With less than three months remaining until the conversion to the ICD-10 coding system, your planning should be well under way. Whether you are at the early stages or in the home stretch, here are some strategies to be prepared.
With less than three months remaining until the conversion to the ICD-10 coding system, your planning should be well under way. Whether you are at the early stages or in the home stretch, here are some strategies to be prepared for October 1, 2015.
The first step, according to experts, is to stay calm. “Yes, it’s a big deal and a big change,” says consultant Mary Pat Whaley, FACMPE, CPC, “but it’s doable.”
Based on results from an exclusive poll conducted by Medical Economics, many physicians remain unprepared for the transition, and concerned about the impact on their practice’s finances and workflow. According to the poll results, only 38% of physicians surveyed said their practice will be ready by the October deadline, and 65% of those surveyed believe ICD-10 should be delayed again. (See complete results on page 27.)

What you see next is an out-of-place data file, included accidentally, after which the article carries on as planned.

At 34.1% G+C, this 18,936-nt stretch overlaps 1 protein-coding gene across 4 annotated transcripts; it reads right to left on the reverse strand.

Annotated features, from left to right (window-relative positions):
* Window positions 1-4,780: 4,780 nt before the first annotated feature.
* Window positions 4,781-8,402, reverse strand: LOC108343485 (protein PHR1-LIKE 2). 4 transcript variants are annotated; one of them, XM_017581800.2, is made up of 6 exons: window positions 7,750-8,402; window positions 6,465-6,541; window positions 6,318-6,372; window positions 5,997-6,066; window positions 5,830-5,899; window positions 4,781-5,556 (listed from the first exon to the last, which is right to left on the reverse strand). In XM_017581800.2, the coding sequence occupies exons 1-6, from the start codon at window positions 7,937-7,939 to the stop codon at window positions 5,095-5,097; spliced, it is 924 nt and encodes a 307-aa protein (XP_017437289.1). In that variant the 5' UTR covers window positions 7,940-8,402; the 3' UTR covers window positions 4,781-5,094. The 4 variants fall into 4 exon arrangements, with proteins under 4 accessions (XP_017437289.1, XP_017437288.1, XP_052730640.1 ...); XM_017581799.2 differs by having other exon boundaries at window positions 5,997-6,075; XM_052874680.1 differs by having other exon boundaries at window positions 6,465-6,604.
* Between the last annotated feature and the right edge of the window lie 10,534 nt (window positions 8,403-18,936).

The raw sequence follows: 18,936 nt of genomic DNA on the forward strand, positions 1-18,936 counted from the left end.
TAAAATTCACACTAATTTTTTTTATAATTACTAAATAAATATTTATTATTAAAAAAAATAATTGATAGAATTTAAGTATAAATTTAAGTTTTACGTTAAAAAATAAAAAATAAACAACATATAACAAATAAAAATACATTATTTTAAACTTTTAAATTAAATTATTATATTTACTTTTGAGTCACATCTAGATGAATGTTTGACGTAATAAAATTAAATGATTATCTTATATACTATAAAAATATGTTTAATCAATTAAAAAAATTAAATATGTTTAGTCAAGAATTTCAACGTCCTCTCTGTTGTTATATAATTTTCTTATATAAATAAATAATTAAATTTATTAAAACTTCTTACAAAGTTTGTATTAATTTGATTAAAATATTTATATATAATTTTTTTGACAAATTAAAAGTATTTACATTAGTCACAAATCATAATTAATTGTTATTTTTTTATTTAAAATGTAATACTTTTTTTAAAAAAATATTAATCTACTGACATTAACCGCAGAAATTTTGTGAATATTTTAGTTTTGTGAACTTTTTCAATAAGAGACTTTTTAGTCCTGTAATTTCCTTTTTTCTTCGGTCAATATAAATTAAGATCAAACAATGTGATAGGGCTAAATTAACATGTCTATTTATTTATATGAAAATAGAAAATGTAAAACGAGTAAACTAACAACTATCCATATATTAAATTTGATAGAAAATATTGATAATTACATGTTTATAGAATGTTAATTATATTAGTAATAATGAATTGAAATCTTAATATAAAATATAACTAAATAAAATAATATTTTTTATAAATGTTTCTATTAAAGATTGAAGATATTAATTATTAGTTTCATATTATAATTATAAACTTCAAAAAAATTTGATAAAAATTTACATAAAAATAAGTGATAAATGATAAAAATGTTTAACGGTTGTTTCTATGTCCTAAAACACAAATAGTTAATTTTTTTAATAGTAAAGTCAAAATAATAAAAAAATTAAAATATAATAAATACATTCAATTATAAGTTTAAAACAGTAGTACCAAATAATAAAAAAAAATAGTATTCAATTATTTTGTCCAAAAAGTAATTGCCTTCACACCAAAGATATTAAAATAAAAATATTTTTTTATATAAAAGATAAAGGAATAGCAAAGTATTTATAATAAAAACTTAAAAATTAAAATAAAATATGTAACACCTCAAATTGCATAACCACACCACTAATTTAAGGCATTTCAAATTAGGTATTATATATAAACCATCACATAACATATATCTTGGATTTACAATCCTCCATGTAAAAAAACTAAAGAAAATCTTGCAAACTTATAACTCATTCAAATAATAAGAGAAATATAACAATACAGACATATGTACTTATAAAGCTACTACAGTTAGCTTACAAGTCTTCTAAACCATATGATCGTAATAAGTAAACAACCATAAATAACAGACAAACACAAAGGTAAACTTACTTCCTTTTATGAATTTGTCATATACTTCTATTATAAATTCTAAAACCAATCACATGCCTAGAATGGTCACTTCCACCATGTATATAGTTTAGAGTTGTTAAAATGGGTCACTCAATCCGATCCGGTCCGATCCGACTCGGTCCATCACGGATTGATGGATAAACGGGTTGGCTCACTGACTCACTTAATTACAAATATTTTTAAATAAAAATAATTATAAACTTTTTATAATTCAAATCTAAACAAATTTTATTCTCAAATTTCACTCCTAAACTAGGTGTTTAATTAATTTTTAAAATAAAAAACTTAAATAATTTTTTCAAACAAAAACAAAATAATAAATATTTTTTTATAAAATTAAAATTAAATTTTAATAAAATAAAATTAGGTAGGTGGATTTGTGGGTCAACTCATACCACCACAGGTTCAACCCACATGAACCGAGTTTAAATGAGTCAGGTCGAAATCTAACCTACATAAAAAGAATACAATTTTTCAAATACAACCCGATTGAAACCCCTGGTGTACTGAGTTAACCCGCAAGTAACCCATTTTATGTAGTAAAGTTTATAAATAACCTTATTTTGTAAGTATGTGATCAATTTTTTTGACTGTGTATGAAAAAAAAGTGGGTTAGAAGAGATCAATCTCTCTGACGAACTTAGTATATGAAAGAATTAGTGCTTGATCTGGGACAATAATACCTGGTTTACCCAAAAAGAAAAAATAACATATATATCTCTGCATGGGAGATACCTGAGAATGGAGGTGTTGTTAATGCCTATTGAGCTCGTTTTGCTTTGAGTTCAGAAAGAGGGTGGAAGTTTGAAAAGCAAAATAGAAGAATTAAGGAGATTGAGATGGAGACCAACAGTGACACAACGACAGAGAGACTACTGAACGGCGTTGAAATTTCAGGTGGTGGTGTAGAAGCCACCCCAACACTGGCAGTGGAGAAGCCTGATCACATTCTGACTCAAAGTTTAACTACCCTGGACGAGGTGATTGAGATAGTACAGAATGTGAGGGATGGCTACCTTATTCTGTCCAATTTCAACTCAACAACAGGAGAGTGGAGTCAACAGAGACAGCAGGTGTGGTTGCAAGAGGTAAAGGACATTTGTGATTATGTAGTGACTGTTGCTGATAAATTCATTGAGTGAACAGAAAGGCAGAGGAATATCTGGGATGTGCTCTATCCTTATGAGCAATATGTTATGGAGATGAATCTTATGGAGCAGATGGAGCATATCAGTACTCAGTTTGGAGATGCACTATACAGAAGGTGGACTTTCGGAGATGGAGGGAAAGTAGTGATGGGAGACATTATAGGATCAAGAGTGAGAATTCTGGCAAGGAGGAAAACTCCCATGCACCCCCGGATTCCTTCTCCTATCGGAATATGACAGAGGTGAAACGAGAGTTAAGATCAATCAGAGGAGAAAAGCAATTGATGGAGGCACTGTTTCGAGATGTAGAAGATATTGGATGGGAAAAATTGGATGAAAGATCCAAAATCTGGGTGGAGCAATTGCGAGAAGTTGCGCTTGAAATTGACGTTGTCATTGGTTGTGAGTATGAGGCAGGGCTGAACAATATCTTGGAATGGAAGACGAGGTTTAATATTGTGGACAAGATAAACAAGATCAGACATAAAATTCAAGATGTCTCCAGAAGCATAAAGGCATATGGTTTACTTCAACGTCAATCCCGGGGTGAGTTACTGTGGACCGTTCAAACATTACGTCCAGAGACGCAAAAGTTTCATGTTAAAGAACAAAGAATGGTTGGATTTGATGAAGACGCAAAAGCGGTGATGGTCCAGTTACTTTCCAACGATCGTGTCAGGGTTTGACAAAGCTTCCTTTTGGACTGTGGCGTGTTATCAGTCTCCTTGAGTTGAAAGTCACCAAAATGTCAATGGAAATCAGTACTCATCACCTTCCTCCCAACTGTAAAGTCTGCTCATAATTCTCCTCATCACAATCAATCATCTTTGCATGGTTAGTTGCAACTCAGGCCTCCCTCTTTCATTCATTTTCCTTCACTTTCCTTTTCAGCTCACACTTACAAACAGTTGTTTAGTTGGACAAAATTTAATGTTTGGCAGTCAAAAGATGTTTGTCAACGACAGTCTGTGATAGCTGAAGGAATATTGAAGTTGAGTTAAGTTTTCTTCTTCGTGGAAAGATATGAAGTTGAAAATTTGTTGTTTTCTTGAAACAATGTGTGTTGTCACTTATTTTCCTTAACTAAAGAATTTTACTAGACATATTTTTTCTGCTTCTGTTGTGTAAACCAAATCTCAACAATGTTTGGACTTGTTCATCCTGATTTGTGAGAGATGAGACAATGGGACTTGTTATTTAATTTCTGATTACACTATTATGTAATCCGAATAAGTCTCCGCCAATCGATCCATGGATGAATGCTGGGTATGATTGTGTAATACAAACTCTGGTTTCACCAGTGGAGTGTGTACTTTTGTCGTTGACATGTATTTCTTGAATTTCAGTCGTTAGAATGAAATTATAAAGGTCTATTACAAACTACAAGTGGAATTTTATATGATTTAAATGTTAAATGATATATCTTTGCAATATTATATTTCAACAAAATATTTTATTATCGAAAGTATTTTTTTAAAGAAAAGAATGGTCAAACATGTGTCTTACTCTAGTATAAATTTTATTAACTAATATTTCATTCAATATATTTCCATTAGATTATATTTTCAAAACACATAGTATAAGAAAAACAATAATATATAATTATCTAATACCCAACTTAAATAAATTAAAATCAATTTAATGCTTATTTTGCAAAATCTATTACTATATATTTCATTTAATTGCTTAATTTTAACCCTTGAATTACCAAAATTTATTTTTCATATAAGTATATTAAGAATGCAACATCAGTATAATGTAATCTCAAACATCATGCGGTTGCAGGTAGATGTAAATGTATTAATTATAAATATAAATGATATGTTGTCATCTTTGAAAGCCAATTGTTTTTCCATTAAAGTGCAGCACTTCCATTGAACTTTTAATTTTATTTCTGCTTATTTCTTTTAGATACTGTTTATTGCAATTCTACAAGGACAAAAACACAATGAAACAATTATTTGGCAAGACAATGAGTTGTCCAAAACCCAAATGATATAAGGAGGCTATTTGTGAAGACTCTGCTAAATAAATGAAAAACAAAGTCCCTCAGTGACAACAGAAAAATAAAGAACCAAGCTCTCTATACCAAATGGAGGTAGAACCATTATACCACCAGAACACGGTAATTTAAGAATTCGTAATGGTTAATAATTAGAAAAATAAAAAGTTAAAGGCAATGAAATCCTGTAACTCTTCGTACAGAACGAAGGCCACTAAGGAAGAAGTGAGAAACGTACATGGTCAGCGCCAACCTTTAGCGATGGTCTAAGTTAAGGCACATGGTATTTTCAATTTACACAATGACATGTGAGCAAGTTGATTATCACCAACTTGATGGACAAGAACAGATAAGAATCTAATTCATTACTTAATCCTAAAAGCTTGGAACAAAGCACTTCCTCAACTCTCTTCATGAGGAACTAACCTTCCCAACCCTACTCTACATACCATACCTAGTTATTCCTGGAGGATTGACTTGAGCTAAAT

Yet such a delay looks increasingly unlikely, so with no further ado, here are the five key areas your team is more than ready to tackle this summer.
In most small or independent medical practices, physicians are likely selecting their own diagnosis codes for ICD-9 and will continue to do so for ICD-10. There is significant benefit to having coding happen as close to the point of origin as possible, meaning that the person who provides the care is usually best suited to code the encounter, says Whaley. However, clinicians who do their own coding may need more preparation than those who don’t.
Fortunately, physicians needn’t worry about memorizing all 68,000 codes or poring over every chapter of the codebook. Instead, experts recommend focusing on just the 50 to 100 codes a physician will use on a regular basis.
To do so, create a list of the top ICD-9 codes used in the practice, by provider, for the past 12 months, and compile a list of corresponding ICD-10 codes. While there are a few codes that are the one-to-one equivalent of each other, most ICD-9 codes will have multiple, more specific, ICD-10 codes with which to become familiar.
Once you narrow down the codes you’ll focus on, you can create tools such as cheat sheets, or load pick lists into your software to help physicians. Multiple training modalities exist, from webinars to on-site consulting to having your internal coders meet with doctors. Regardless of your approach, it’s important to keep physician training as focused and relevant to a physician’s particular practice as possible, says physician coding educator Betsy Nicoletti, MS, CPC. “Don’t purchase a huge training program that goes chapter by chapter. That’s deadly for doctors. They just want to know about the codes they need to know about,” she says.